JinkoSolar is a global leader in the solar industry. The company is continually working to develop ever more efficient and versatile products, including mono-PERC modules that incorporate half-cut cells, which allow more cell surface area compared to a traditional module. This technology is expected to boost power output an additional 10 watts or more and to have fewer power losses through improved temperature coefficients. The company is also offering an integrated “plug-and-play” AC module that comes with an Enphase microinverter mounted on the module’s backsheet, making for quick and easy installation. www.jinkosolar.com
Eco Intelligent Battery System
EIBS, an all-in-one residential solar plus storage solution from Tabuchi Electric, includes a hybrid inverter, storage batteries, automatic transfer switch and energy management. The DC-coupled battery allows for efficient charging from the solar array. The hybrid inverter seamlessly manage three power sources—the grid, solar array and storage battery. This flexibility allows the optimal use of electricity produced by the solar array.
For example, during times when grid-supplied electricity is inexpensive, the system may choose to send power generated by the solar array to the storage batteries. This allows it to be used in the evening when demand and rates are higher. The battery can also be used for backup power in case of grid outages. Users can access real-time data about power consumption, generation and battery storage via the remote or online application.
Tabuchi Electric developed the system in response to growing interest in solar energy following the 2011 tsunami and subsequent meltdown at the Fukushima facility in Japan. As more solar arrays came online, utilities became worried that a significant spike in solar electricity generation would destabilize the grid by creating large swings in demand between day and night.
“This system merges stability for the utilities with customer demand,” says Masa Someha, director of business development at Tabuchi Electric of America. The two-battery EIBS is also a proven system for net zero. According to the company, the advantages of this system are its simplicity and reduced number of components.
Though Tabuchi may be a new name in solar in this country, the company has a 90-year history and is the world’s fifth-largest manufacturer of inverters. Tabuchi has installed at least 1 million inverters and at least 20,000 of the newer hybrid inverters worldwide.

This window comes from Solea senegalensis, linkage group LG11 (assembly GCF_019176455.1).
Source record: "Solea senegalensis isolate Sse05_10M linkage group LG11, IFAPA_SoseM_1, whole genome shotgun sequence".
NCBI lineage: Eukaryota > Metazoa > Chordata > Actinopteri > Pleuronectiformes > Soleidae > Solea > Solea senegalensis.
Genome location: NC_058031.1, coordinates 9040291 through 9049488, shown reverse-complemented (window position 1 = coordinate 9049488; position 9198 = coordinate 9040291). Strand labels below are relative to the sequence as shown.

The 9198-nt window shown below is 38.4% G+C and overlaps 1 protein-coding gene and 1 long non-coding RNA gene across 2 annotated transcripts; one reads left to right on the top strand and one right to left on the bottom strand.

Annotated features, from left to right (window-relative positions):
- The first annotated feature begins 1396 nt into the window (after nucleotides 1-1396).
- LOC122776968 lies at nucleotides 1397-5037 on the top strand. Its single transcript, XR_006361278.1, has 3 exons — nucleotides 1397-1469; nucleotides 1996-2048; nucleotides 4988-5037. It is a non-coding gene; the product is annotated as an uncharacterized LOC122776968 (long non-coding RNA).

Plug-in Hybrid EV
Building on the success of Prius, which since its launch in 2000 has consistently remained the most popular hybrid vehicle in the U.S., Toyota released the Toyota Prius Prime in 2016. This hybrid electric vehicle has a larger 8.8-kWh battery pack and uses a series parallel hybrid system, which can drive the wheels using electric motors and/or its gas engine. When the battery is fully charged, Prius Prime can run on the electric motors only, and it has an “EV mode” range of 25 miles. Once the battery drains down, it operates like a Prius, relying on the gas engine and the batteries. Drivers with shorter commutes can potentially rely on all-electric driving most of the time. Its EPA-estimated total driving range is 640 miles.
Other features that separate the Prius Prime from a growing pack of electric vehicles include its styling, safety and comfort features. The aerodynamic form is made possible without sacrificing headroom by lowering the engine, electric motor and seats. A heat pump provides climate control when the gasoline engine isn’t running, down to temperatures as cold as 14 degrees F. Toyota also provides a suite of apps to manage charging and climate control, and to find services such as charging stations.
The Prius Prime can be charged using a standard wall outlet, but much faster charging is available using a 240-volt Level 2 EVSE, or Electrical Vehicle Supply Equipment, commonly referred to as a charging station.
Toyota is committed to offering a full suite of alternative-fuels vehicles, including full-sized fully electric vehicles and hydrogen fuel cell vehicles. In 2016, the company launched the Toyota Environmental Challenge 2050, a set of six challenges that address global environmental issues. Goals include eliminating greenhouse gas emissions from its vehicles, operations and supply chains.
Safe and Convenient EV Charging
The Power Max 2 charger from Bosch provides charging for the Toyota Prius Prime. Power Max is available in 30-Amp or 40-Amp options, for EVs that can accept the higher current.